The adenoviral protein E3-14.7K (14.7K) is an inhibitor of TNF-induced apoptosis, but the molecular mechanism underlying this protective effect has not yet been explained exhaustively. TNF-mediated apoptosis is initiated by ligand-induced recruitment of TNF receptor–associated death domain (TRADD), Fas-associated death domain (FADD), and caspase-8 to the death domain of TNF receptor 1 (TNFR1), thereby establishing the death-inducing signaling complex (DISC). Here we report that adenovirus 14.7K protein inhibits ligand-induced TNFR1 internalization. Analysis of purified magnetically labeled TNFR1 complexes from murine and human cells stably transduced with 14.7K revealed that prevention of TNFR1 internalization resulted in inhibition of DISC formation. In contrast, 14.7K did not affect TNF-induced NF-κB activation via recruitment of receptor-interacting protein 1 (RIP-1) and TNF receptor–associated factor 2 (TRAF-2). Inhibition of endocytosis by 14.7K was effected by failure of coordinated temporal and spatial assembly of essential components of the endocytic machinery such as Rab5 and dynamin 2 at the site of the activated TNFR1. Furthermore, we found that the same TNF defense mechanisms were instrumental in protecting wild-type adenovirus–infected human cells expressing 14.7K. This study describes a new molecular mechanism implemented by a virus to escape immunosurveillance by selectively targeting TNFR1 endocytosis to prevent TNF-induced DISC formation.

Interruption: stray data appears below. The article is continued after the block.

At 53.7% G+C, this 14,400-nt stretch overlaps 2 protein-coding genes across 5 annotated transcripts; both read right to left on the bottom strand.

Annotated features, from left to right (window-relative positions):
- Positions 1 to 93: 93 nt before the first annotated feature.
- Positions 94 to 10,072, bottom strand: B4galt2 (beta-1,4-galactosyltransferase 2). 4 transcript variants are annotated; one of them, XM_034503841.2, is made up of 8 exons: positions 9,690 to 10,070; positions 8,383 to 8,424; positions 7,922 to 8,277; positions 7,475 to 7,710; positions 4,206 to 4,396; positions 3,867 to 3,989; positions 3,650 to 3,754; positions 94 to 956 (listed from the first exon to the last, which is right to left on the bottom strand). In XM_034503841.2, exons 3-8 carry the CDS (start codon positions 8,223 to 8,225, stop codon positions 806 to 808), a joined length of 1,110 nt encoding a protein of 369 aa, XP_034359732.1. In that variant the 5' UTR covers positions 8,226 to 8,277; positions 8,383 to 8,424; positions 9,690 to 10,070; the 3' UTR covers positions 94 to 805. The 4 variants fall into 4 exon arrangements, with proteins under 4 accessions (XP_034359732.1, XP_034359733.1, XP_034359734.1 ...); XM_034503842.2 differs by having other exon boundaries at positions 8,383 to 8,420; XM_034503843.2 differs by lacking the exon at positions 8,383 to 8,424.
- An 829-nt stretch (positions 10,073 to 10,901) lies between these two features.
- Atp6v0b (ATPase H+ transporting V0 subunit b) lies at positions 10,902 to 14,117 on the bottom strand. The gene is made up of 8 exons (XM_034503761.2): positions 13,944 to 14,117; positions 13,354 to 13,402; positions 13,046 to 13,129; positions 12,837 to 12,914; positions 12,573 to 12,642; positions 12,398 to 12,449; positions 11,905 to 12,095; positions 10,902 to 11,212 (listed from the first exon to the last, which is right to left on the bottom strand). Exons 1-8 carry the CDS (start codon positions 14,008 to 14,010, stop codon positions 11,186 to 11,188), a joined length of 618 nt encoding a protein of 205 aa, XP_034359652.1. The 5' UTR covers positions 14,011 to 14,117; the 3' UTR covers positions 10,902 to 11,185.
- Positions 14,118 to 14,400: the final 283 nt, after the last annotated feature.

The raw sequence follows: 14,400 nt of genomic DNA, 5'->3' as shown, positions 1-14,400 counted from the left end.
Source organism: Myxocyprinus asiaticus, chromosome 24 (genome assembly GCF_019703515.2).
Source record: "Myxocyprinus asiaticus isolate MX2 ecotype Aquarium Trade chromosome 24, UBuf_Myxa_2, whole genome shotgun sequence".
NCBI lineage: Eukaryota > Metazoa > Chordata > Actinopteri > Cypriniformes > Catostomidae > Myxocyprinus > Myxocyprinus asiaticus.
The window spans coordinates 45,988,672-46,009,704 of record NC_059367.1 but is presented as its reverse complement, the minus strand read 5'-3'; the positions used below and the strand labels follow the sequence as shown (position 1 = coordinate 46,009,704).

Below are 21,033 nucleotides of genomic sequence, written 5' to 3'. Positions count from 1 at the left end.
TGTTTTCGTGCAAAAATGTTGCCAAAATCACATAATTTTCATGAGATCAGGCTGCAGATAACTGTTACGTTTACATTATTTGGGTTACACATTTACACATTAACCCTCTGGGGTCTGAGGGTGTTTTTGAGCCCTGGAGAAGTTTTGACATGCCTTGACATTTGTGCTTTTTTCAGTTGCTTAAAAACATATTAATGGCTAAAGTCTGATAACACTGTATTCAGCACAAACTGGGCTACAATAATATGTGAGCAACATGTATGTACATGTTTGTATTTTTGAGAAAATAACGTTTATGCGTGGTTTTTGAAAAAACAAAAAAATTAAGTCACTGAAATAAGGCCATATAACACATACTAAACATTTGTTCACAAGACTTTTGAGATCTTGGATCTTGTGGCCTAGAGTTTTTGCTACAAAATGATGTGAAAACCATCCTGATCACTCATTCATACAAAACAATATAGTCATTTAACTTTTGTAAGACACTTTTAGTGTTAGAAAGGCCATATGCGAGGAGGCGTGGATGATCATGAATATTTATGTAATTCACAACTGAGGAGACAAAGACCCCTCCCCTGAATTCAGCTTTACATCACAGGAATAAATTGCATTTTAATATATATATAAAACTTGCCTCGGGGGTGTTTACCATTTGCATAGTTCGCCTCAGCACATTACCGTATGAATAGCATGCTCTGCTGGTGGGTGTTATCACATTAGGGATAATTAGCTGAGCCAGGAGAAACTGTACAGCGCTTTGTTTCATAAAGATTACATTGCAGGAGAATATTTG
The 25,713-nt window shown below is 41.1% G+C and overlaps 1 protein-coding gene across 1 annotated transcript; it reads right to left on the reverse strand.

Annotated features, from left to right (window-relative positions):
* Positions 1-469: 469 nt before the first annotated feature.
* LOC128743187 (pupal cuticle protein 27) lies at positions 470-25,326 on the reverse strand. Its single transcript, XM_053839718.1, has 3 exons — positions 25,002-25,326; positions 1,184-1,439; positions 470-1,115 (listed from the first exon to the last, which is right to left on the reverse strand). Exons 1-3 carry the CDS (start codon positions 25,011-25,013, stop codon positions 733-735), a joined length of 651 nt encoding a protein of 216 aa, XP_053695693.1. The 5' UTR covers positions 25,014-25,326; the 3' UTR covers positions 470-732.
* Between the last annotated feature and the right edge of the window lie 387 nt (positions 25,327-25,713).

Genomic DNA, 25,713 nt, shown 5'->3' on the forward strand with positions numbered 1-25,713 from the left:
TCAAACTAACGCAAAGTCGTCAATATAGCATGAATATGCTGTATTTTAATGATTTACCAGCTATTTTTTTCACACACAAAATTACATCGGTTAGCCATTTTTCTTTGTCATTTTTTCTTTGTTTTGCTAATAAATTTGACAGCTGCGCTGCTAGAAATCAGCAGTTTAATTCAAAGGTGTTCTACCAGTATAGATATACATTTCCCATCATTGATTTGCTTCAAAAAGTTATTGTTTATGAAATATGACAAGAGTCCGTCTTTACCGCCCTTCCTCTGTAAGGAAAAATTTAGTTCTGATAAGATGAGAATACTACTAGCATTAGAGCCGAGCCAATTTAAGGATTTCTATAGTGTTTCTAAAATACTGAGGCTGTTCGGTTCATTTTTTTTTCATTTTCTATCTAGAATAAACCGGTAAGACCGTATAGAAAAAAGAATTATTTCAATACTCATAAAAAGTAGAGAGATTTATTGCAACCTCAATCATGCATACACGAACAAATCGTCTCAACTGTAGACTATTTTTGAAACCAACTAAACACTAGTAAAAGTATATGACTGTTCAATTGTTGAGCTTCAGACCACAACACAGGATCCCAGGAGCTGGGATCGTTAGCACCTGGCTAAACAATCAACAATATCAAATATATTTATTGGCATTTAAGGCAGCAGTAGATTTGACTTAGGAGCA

Wulf Schneider-Brachert, Vladimir Tchikov, Oliver Merkel, Marten Jakob, Cora Hallas, Marie-Luise Kruse, Peter Groitl, Alexander Lehn, Eberhard Hildt, Janka Held-Feindt, Thomas Dobner, Dieter Kabelitz, Martin Krönke, Stefan Schütze
14.7K protects NIH 3T3 cells from TNF-induced apoptosis.